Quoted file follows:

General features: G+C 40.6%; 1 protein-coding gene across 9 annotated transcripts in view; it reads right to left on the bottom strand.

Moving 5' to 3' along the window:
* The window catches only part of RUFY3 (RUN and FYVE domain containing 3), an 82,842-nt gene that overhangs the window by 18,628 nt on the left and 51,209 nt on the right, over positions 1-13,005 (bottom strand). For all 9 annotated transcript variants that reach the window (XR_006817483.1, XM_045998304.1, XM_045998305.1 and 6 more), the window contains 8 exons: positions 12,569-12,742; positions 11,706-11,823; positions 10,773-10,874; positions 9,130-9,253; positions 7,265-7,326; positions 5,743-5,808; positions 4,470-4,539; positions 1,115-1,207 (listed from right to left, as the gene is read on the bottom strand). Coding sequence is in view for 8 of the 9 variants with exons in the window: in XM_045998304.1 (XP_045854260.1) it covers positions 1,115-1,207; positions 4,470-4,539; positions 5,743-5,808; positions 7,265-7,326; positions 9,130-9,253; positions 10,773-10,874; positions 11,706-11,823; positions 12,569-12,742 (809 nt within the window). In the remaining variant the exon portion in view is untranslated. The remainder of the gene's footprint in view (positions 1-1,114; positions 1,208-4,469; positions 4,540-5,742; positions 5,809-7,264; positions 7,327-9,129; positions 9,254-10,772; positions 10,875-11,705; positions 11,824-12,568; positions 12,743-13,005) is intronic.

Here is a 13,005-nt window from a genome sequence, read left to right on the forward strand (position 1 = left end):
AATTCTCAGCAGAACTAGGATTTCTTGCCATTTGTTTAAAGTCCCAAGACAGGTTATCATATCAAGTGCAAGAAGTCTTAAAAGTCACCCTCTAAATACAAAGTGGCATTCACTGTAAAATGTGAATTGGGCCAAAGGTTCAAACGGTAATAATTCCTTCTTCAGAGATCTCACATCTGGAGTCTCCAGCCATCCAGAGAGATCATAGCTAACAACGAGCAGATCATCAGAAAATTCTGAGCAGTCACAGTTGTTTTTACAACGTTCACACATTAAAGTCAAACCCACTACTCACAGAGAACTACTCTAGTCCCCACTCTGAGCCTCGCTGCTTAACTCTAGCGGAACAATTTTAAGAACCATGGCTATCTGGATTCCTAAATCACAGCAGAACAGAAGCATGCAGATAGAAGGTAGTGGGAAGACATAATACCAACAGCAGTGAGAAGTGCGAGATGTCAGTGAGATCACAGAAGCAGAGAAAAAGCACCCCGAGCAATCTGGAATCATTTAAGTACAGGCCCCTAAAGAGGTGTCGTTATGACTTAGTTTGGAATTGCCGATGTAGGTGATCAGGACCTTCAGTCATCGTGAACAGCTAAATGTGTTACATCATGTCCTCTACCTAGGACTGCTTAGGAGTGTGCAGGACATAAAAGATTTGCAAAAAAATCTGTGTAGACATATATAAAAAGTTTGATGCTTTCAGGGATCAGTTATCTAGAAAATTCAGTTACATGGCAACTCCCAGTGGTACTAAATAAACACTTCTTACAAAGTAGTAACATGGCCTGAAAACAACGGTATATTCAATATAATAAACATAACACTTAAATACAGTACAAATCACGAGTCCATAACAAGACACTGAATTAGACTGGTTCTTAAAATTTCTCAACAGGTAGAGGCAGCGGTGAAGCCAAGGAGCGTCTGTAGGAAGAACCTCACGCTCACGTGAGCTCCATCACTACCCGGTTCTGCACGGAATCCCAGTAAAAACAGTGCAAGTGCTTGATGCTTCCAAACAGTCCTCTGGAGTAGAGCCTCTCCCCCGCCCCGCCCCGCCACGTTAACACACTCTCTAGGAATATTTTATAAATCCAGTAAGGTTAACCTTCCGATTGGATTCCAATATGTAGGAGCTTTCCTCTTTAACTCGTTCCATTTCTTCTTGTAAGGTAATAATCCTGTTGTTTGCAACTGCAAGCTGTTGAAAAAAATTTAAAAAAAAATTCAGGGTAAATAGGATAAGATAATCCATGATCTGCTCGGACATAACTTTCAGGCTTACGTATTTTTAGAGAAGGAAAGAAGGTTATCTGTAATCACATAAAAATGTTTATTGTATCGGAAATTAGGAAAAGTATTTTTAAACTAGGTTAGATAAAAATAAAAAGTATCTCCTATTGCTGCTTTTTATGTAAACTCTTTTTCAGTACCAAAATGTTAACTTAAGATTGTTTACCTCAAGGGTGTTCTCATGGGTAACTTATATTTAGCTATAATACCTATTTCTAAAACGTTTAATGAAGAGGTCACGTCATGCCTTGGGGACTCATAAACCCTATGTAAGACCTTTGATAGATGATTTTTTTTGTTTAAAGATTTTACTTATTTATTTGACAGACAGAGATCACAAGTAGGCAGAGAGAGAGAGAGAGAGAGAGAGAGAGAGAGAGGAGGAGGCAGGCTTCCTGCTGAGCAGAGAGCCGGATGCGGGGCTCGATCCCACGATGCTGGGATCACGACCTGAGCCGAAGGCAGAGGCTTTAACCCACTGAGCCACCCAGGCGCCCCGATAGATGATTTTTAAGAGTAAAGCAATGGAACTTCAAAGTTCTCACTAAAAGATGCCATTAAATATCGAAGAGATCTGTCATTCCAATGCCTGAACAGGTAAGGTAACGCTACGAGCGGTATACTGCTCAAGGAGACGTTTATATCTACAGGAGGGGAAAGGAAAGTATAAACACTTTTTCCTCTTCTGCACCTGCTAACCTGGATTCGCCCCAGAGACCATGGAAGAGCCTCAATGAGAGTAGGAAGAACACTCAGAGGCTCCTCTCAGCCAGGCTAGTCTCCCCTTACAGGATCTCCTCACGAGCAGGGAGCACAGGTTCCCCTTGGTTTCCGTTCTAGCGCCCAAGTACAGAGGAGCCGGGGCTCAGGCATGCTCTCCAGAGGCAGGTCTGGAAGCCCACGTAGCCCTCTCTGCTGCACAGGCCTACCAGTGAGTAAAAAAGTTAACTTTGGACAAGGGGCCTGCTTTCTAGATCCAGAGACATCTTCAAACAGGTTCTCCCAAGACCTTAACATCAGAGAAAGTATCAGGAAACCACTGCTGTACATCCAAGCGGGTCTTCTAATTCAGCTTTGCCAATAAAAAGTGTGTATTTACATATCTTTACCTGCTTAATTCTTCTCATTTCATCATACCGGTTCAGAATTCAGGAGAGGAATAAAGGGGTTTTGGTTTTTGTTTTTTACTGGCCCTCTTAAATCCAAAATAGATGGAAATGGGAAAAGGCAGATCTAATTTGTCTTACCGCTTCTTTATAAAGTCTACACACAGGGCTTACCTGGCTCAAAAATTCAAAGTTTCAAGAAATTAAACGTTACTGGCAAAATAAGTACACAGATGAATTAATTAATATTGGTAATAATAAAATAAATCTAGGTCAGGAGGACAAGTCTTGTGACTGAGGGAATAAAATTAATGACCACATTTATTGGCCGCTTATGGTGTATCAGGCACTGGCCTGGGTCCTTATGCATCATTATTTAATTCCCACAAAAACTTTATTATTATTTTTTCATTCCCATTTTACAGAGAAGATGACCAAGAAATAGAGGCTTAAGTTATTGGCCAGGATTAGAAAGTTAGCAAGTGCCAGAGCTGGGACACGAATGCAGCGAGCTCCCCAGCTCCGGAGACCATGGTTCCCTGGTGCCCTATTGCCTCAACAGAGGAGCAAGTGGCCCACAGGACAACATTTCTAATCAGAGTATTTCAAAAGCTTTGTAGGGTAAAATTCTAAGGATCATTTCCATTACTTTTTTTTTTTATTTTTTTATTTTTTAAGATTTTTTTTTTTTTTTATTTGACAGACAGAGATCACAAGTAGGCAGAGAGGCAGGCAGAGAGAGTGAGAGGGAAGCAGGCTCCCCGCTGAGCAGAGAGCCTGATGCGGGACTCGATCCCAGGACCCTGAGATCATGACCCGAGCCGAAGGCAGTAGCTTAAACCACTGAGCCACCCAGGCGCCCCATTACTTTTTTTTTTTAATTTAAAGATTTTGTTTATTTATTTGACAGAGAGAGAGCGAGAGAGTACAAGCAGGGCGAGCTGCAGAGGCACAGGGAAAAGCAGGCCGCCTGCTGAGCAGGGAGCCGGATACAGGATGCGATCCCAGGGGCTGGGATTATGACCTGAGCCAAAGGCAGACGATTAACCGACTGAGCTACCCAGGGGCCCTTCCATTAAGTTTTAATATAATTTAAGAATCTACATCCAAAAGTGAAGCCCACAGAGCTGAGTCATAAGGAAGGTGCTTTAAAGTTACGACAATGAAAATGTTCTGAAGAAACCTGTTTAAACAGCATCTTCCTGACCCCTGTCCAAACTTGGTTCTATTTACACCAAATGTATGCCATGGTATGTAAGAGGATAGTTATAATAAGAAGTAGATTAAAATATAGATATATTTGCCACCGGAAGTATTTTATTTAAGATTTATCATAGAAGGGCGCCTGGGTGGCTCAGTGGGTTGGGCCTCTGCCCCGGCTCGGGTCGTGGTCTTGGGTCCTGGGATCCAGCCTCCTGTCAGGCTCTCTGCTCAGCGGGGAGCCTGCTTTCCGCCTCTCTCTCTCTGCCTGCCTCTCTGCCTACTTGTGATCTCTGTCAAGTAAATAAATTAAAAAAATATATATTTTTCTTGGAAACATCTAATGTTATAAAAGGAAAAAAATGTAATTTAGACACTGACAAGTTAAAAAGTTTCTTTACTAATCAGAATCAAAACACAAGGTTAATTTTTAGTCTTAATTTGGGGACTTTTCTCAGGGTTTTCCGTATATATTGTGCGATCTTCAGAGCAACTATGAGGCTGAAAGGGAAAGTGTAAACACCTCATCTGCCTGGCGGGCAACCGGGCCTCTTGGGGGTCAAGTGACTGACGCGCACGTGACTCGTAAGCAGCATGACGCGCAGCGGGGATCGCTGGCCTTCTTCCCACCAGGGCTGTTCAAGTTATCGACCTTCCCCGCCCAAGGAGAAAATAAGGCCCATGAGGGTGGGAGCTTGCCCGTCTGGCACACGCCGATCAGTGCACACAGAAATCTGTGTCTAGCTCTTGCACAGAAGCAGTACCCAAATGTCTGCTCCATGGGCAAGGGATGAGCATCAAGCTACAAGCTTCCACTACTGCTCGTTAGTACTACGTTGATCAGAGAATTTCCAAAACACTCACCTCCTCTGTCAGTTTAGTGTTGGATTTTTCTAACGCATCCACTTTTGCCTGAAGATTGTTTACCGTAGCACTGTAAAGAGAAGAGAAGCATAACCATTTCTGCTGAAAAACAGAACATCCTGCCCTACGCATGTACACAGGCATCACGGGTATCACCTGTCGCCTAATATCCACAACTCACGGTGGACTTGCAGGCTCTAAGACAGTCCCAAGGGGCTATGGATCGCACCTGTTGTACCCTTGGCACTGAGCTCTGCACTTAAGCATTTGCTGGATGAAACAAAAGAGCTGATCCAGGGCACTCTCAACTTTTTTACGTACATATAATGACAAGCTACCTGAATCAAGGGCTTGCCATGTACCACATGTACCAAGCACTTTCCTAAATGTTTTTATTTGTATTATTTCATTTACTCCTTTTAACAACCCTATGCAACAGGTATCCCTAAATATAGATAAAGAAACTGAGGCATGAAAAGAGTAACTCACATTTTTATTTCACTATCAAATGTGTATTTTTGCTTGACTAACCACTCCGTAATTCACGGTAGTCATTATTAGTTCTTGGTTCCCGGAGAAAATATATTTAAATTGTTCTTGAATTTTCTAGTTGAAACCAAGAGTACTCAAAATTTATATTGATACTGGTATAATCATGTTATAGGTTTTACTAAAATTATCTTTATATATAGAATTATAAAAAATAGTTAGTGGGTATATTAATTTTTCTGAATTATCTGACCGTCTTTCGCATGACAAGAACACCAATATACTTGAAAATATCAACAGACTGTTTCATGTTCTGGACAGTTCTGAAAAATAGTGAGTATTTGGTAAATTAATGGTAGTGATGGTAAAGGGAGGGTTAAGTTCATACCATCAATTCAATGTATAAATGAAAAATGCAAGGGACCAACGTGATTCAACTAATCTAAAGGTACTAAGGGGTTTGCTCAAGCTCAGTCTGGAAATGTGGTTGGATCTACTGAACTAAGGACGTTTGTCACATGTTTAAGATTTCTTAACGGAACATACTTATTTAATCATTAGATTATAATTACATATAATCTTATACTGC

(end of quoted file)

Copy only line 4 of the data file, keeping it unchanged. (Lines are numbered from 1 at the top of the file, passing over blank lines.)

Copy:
Here is a 13,005-nt window from a genome sequence, read left to right on the forward strand (position 1 = left end):